At this same time, jazz itself was going through an interesting development. The Filmore in California was hosting the psychedelic bands as well as Miles Davis, Cannonball Adderley and Roland Kirk. This was important because it helped to open jazz up to young, white audience. In the case of Davis, it also may have changed his attitudes about music. The stupid rumor that he was pressured into fusion by his record company doesn't hold up- Miles had the idea himself to use electric instruments. The shock was as big as when Bob Dylan did the same thing with his music but proved just as influential. If Miles helped produce a whole wave of bland fusion performers, in his time, he also made music in the '70s that was as metal as AC/DC or Metallica.
Years later, when punk started up, some of the players were also jazz fans, especially the incestuous New York scene. Patti Smith's second album, Radio Ethiopia, contained a frenzied title-track that rivals "L.A. Blues." (Supposedly, Ornette himself was slated to play on it). Tom Verlaine and Richard Lloyd of Television certainly had Coltrane and Ayler in mind when they took off on their solos. Voidoids guitarist Robert Quine sounded like this was where his head was at also. In all, they had the same thing in mind as Lou Reed when he was trying to get his guitar to imitate the jazz he loved.
By in large though, this kind of jazz influence was not directly seen in most punk rock. Other than Lora Logic (Essential Logic/X-Ray Spex) and James Chance (who had played with Ornette guitarist Bernie Nix), you didn't even see any saxophones. Most punk bands went for noise and maybe songs but not much "improvisation" or musicianship- these seemed too foreign or uncool to the whole experience. Look at the Sex Pistols, Dead Boys, Dictators, Blondie, Ramones, Clash, Talking Heads, Heartbreakers, Adverts and the Cleveland and West Coast groups just to see this. They listened to a dirtier version of the blues and R&B that most of the sixties guitarists were into: the garage bands. And of course, there was also the MC5, Stooges, Velvets, Beefheart...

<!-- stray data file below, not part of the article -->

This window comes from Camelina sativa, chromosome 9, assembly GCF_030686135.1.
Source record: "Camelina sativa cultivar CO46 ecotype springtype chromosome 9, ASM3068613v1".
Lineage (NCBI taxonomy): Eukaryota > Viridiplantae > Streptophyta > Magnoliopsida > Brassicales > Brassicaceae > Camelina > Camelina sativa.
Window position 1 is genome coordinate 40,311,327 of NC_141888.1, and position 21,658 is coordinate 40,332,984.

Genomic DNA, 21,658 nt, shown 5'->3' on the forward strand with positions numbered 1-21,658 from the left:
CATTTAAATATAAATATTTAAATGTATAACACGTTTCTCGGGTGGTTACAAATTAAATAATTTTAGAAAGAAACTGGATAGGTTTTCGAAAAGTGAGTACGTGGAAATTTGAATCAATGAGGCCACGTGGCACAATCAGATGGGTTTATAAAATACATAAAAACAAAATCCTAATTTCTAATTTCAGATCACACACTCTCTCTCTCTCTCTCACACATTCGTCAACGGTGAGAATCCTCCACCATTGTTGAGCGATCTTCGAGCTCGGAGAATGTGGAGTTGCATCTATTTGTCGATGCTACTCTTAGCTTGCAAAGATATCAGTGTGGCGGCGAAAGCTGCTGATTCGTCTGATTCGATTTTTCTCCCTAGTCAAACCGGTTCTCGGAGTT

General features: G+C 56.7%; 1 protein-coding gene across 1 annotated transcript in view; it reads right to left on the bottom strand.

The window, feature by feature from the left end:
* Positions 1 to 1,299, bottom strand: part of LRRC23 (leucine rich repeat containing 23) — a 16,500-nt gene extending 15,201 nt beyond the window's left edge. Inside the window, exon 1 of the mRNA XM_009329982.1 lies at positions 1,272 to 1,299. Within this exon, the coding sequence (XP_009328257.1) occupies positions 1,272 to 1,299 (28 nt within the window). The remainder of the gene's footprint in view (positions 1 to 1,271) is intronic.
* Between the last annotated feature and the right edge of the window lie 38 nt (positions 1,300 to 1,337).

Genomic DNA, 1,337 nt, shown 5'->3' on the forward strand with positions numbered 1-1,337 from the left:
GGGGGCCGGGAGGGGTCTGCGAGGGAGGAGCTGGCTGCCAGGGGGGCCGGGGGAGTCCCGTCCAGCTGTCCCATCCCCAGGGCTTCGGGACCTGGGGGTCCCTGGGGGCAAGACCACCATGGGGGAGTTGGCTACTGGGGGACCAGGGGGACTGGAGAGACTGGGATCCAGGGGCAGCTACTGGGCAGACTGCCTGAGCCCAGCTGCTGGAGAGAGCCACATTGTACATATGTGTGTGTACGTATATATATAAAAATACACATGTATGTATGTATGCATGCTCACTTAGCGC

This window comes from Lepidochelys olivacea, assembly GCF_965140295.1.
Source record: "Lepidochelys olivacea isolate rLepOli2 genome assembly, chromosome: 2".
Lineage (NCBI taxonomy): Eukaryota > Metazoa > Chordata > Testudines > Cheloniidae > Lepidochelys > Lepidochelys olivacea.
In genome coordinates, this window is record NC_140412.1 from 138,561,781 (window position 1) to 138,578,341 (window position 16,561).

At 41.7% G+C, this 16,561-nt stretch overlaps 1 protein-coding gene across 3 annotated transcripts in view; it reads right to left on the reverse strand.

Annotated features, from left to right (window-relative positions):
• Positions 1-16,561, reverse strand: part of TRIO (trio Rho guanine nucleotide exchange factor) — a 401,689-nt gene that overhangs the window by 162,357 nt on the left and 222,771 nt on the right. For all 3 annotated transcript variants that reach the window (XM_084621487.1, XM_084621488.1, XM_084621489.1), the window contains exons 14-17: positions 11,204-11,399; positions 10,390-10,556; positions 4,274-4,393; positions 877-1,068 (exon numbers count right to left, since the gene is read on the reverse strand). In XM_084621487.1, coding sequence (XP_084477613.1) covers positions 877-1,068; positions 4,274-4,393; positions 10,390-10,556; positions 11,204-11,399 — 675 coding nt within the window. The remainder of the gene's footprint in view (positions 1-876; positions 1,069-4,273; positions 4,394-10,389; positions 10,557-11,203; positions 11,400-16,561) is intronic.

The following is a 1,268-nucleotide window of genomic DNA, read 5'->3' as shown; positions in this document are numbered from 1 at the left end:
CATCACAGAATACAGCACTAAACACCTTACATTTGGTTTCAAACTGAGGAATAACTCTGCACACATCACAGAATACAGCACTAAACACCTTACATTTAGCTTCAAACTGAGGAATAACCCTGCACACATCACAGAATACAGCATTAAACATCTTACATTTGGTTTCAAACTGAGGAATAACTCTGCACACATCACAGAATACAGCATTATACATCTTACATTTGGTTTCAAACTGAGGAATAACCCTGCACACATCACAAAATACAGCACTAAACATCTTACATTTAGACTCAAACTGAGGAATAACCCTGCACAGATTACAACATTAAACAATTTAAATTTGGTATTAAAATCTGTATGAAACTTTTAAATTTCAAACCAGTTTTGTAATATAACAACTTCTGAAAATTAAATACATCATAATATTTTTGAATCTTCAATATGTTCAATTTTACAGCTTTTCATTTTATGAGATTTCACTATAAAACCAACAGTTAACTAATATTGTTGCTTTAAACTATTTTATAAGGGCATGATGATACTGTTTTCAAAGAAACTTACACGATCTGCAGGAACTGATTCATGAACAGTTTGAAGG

Today, many of the grunge and alternative bands follow the same path. The list of jazz-influenced bands ranges from the few obvious to many not-so-obvious. Sonic Youth had done a show with Sun Ra shortly before he died and the Minutemen did a show with Ornette bassist Charlie Haden. Other signs of hope abound: Naked City (with John Zorn), Borbetomagus, Blurt, Spanish Kitchen and Bazooka. Most likely, and hopefully, there's many more. This may mean that there isn't a real, solid movement out there for this yet but that may only because most alternative bands who broke through the charts haven't taken this particular route yet. That's how we measure things, isn't it?
So what is the real, direct link between the free jazz of '50s and '60s and punk rock? One big difference is that in free jazz there were very talented, accomplished musicians playing complex music. With punk, you had a bunch of amateurs who played simple music. They did and still do have a lot in common though. Both were (and are) hated by many so-called critics, writers and the old guard of their respective types of music. They also each re-wrote the the whole goddamn book on their own music, challenged many preconceptions and opened many eyes- you may hate them but it's hard to ignore each of them. Maybe most importantly, they each spawned a sub-culture of musicians, bands, clubs, scenes, record labels and all kinds of collectives to help nuture their own music. This was important because it took YEARS for either style to be accepted and assimliated into the mainstream. Still, the two types of music are, mostly, as exclusive of each other as they were in the heydey of punk or free jazz (hey, how about FREE PUNK then?).
This isn't to say that the whole idea of rock-fusion music isn't dead or gone. Who knows if any of those new bands won't constitute a movement themselves. Or maybe they'll become influences for another wild style of music just like the punk grand-daddies did. One thing is for sure: it'll be quite a laugh to see how the record companies would try to market all of this. If Ornette ever makes it onto The Simpsons or even back on Saturday Night Live (which actually happened years ago but is unthinkable today unfortunately), you'll know it's happened. And there will be much rejoicing."